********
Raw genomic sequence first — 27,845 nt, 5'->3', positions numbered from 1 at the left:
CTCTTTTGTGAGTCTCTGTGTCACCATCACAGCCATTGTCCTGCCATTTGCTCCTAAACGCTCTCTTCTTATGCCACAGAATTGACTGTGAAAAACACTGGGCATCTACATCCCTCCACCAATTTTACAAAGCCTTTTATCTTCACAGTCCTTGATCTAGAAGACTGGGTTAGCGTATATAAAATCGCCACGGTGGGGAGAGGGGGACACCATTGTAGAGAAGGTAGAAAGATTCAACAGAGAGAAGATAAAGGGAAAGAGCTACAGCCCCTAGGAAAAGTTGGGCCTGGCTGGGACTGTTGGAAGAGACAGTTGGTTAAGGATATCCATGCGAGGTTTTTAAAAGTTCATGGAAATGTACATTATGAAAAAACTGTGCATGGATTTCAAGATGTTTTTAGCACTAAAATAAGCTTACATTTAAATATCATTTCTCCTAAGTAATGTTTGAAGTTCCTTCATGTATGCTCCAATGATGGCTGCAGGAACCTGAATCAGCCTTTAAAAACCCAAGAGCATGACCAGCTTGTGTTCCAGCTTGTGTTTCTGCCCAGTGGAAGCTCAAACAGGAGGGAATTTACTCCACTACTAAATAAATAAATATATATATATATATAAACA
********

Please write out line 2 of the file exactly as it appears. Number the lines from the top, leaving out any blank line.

CTCTTTTGTGAGTCTCTGTGTCACCATCACAGCCATTGTCCTGCCATTTGCTCCTAAACGCTCTCTTCTTATGCCACAGAATTGACTGTGAAAAACACTGGGCATCTACATCCCTCCACCAATTTTACAAAGCCTTTTATCTTCACAGTCCTTGATCTAGAAGACTGGGTTAGCGTATATAAAATCGCCACGGTGGGGAGAGGGGGACACCATTGTAGAGAAGGTAGAAAGATTCAACAGAGAGAAGATAAAGGGAAAGAGCTACAGCCCCTAGGAAAAGTTGGGCCTGGCTGGGACTGTTGGAAGAGACAGTTGGTTAAGGATATCCATGCGAGGTTTTTAAAAGTTCATGGAAATGTACATTATGAAAAAACTGTGCATGGATTTCAAGATGTTTTTAGCACTAAAATAAGCTTACATTTAAATATCATTTCTCCTAAGTAATGTTTGAAGTTCCTTCATGTATGCTCCAATGATGGCTGCAGGAACCTGAATCAGCCTTTAAAAACCCAAGAGCATGACCAGCTTGTGTTCCAGCTTGTGTTTCTGCCCAGTGGAAGCTCAAACAGGAGGGAATTTACTCCACTACTAAATAAATAAATATATATATATATATAAACA